Pakistan Flooding Crisis Gets Even Worse : The Two-Way The country's worst-ever floods have forced millions from their homes and have created a humanitarian crisis. Fresh rains hit the region over the weekend.
NPR logo Pakistan Flooding Crisis Gets Even Worse

Pakistan Flooding Crisis Gets Even Worse

Good morning.

The economy, as we just reported, is on lots of minds again as the new week gets going. Federal Reserve policymakers gather tomorrow and are expected to talk about whether they may need to be more aggressive about trying to get things moving again.

As for other stories making headlines, they include:

-- -- U.N. Says Flood Crisis In Pakistan Is Bigger Than Tsunami, Haiti Earthquake: "The number of people suffering from the massive floods in Pakistan could exceed the combined total in three recent megadisasters - the 2004 Indian Ocean tsunami, the 2005 Kashmir earthquake and the 2010 Haiti earthquake - the United Nations said Monday. The death toll in each of those three disasters was much higher than the 1,500 people killed so far in the floods that first hit Pakistan two weeks ago. But the Pakistani government estimates that over 13 million people have been affected -- two million more than the other disasters combined."

Related data from the U.N.: Maps, other documents about the crisis in Pakistan.

Flood survivors line up for food supplies in Nowshera, Pakistan, on Sunday. A Majeed/AFP hide caption

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A Majeed/AFP

-- Los Angeles Times -- "Slain American Workers Were Devoted To Service": "They were a disparate group of American altruists who had long cared for the poor and ailing, thrown together on a mission to provide medical help in the most daunting and needy of places. Last week, the six Americans were among 10 volunteers shot to death in a remote swath of Afghanistan while returning from an aid mission, a tragic end to their years of risk-laden service in the war-ravaged and impoverished nation."

Related story by The Guardian -- "Karen Woo's Fiance Identifies Her Body After Afghanistan Murder": "The fiance of Karen Woo, the British doctor killed in the ambush of aid workers in northern Afghanistan, had the harrowing task today of identifying her body just two weeks before they were due to wed. The remains of Woo and the bodies of nine other aid workers, including six Americans and a German, were flown back by helicopter to Kabul where many of them will be buried in the city's only Christian graveyard."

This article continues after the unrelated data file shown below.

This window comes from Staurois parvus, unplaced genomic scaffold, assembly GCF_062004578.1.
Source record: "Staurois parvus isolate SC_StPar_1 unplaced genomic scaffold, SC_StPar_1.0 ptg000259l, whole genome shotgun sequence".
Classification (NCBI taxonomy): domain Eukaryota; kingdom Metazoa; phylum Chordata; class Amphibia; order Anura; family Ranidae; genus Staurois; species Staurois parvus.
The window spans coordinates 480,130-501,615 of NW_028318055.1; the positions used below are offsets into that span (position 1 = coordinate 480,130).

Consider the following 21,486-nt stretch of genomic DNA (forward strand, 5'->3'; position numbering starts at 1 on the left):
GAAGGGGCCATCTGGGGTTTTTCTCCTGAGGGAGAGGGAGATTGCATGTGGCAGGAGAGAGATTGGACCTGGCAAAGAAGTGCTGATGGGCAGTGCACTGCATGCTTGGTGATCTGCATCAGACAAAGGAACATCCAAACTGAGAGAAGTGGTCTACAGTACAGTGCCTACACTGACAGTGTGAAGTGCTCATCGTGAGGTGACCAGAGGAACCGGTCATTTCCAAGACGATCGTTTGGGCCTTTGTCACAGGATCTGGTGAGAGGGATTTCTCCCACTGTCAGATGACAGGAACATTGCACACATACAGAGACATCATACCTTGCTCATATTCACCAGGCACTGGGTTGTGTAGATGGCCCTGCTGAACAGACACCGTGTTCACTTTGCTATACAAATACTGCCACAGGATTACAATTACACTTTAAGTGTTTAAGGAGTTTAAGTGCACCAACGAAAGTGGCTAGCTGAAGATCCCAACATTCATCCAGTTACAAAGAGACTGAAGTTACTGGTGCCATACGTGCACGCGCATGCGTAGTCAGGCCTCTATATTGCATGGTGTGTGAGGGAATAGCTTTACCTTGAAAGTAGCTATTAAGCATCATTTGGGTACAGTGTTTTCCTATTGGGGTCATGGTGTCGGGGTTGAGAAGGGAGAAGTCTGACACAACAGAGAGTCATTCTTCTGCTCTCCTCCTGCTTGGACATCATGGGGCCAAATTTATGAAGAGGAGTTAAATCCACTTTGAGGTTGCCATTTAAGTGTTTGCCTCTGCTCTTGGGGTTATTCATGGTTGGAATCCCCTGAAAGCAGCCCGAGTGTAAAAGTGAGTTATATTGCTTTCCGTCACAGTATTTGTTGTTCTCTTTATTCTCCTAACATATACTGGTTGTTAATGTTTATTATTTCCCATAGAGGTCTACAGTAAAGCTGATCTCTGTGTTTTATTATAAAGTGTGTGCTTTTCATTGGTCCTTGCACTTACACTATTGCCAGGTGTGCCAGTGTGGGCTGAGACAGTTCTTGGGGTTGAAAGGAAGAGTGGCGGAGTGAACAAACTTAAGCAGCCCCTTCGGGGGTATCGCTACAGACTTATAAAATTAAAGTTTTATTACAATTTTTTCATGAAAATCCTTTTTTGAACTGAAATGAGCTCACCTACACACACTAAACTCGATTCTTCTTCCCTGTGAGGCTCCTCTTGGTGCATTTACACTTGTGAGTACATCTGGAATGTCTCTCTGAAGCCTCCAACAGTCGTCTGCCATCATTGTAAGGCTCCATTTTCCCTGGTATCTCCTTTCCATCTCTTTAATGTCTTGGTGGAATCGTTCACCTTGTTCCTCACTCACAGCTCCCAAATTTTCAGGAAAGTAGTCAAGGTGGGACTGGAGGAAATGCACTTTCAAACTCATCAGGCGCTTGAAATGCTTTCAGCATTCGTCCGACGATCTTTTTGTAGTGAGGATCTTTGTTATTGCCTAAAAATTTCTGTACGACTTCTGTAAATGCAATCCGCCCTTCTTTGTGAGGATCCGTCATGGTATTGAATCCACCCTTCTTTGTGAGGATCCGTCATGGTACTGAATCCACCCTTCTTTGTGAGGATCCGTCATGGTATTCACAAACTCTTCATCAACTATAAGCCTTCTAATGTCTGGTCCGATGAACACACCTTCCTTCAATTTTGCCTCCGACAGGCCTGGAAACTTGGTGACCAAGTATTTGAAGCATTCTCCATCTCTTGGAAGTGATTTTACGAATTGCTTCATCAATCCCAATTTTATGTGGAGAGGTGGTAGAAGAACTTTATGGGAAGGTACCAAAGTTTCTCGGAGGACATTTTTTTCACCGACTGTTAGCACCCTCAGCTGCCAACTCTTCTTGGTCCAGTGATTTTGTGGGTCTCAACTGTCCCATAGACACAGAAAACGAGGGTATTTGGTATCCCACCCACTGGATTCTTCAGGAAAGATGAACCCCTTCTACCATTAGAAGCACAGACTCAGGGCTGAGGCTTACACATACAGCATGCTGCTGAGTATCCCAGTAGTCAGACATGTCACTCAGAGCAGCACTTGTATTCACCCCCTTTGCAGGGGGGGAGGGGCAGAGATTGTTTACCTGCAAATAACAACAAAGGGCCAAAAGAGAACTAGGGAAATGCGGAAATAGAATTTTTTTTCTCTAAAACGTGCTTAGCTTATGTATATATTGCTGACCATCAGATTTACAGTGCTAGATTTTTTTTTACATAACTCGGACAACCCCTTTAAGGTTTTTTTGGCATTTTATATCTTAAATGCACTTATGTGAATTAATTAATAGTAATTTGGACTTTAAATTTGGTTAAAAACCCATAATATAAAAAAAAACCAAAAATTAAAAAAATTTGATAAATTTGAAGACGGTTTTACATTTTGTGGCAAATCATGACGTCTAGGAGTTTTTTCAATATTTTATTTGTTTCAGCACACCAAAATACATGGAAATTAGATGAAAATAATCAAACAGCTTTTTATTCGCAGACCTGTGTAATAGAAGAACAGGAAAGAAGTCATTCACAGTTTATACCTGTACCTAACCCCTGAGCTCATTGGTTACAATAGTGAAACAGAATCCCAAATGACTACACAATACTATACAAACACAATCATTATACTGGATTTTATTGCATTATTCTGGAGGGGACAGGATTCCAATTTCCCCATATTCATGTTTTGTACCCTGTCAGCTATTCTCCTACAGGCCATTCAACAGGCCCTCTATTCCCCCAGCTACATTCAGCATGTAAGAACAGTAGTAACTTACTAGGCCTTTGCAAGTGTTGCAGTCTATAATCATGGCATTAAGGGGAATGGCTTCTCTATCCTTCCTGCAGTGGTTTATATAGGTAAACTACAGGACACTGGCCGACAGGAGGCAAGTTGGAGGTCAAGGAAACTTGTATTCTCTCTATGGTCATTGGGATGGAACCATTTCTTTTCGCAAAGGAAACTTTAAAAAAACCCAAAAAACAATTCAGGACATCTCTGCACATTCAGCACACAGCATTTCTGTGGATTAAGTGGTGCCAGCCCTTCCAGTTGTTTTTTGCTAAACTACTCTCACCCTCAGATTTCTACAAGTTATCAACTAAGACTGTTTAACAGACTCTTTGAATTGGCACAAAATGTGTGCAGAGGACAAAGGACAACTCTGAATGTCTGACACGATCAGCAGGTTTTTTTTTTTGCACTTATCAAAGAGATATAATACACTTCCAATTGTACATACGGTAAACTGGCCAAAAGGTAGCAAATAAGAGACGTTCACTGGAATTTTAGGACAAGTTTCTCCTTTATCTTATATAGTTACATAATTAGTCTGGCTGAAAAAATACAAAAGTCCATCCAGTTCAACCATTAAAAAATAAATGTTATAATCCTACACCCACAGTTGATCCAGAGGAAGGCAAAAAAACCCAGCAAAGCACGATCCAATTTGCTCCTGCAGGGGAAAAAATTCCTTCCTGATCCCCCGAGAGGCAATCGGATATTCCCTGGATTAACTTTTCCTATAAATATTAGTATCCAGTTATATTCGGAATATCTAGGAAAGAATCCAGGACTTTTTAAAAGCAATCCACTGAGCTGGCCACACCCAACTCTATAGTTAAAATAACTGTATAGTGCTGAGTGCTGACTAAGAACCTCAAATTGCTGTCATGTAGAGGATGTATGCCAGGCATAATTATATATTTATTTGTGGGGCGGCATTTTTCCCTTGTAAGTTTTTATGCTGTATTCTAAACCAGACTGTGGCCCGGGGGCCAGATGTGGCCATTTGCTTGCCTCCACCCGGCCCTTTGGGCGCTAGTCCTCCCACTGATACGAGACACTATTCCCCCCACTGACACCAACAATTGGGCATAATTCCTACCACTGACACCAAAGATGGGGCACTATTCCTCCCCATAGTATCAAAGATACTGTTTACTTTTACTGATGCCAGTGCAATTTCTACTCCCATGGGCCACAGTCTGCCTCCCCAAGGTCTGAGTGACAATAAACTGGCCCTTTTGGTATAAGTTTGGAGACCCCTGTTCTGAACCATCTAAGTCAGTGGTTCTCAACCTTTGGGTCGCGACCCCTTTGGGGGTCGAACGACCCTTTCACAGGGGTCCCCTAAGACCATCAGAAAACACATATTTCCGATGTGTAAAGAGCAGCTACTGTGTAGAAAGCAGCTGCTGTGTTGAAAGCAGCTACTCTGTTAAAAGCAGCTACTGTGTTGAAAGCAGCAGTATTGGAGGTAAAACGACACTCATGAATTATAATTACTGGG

Related story on Morning Edition -- "Taliban Return To Northern Afghanistan": "Violence in southern Afghanistan, heartland of the Taliban, is expected. But some of the new U.S. troops surging into the country this year are being sent north, to areas previously thought to be free of Taliban influence."

-- The New York Times -- "Students Spared Amid An Increase In Deportations": "The Obama administration, while deporting a record number of immigrants convicted of crimes, is sparing one group of illegal immigrants from expulsion: students who came to the United States without papers when they were children."

-- BBC News -- Mia Farrow Testifies That Naomi Campbell Said Liberia's Taylor Gave Her 'Huge Diamond': "Actress Mia Farrow has testified that model Naomi Campbell said she got a 'huge diamond' from men sent by ex-Liberian president Charles Taylor. Ms Farrow's testimony directly contradicts Ms Campbell's account that she received two or three stones and did not know who sent them."

-- The Associated Press -- "Oscar-Winning Actress Patricia Neal Dies At Age 84": "Patricia Neal, the willowy, husky-voiced actress who won an Academy Award for 1963's Hud and then survived several strokes to continue acting, died on Sunday. She was 84. Neal had lung cancer and died at her home in Edgartown, Mass., on Martha's Vineyard, said longtime friend Bud Albers of Knoxville."